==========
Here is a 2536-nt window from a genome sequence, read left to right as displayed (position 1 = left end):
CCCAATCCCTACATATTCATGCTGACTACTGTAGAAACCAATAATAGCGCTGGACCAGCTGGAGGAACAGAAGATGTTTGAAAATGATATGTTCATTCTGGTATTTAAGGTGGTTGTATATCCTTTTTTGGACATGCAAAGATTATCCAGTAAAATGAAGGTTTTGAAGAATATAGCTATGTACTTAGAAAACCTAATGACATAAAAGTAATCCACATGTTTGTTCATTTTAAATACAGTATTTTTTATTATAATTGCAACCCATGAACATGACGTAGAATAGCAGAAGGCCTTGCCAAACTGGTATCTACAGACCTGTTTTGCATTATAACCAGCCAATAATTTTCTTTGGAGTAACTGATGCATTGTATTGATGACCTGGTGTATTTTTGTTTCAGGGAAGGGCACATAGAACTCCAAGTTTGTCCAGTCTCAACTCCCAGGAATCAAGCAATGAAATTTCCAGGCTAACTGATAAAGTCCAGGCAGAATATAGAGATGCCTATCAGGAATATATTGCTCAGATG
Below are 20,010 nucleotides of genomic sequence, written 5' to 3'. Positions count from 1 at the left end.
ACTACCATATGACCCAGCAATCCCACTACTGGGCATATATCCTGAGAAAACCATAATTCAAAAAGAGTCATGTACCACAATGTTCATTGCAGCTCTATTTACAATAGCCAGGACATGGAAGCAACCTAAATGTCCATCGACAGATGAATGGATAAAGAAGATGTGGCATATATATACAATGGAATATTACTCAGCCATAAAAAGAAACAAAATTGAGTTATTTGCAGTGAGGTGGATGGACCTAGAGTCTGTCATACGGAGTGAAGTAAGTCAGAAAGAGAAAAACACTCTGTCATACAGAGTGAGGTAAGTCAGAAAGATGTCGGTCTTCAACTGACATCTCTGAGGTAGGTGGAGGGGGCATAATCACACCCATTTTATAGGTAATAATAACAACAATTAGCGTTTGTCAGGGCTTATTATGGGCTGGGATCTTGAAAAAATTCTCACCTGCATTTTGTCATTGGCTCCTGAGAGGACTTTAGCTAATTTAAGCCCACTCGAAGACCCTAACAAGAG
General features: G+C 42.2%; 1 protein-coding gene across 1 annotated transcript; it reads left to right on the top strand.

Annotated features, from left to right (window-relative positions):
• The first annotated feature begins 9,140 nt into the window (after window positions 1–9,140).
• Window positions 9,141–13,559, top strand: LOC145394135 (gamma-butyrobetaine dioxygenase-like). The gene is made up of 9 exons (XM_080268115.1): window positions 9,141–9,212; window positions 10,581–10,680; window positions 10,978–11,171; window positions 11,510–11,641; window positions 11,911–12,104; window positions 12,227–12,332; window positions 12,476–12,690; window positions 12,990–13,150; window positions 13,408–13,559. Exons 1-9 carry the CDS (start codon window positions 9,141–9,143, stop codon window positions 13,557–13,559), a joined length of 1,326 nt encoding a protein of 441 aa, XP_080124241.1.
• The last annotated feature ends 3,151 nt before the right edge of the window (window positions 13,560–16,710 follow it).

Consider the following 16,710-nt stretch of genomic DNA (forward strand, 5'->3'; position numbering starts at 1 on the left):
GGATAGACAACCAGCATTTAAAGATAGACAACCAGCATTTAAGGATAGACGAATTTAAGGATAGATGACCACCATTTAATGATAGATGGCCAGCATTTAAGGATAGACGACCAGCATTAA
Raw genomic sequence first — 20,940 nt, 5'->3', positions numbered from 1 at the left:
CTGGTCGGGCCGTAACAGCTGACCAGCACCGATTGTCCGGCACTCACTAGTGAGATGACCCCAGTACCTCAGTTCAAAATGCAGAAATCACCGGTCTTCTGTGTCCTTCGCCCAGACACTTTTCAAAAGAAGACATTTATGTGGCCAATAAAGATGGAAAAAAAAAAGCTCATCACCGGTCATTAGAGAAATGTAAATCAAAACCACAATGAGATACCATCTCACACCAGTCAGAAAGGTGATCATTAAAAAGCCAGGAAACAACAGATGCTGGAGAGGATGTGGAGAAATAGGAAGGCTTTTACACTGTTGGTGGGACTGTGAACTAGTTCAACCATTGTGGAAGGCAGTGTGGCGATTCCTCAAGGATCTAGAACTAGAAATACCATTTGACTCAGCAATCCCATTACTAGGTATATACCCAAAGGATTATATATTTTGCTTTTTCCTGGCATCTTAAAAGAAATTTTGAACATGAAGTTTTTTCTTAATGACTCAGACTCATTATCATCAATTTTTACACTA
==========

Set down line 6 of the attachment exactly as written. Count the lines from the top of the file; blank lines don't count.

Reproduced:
Annotated features, from left to right (window-relative positions):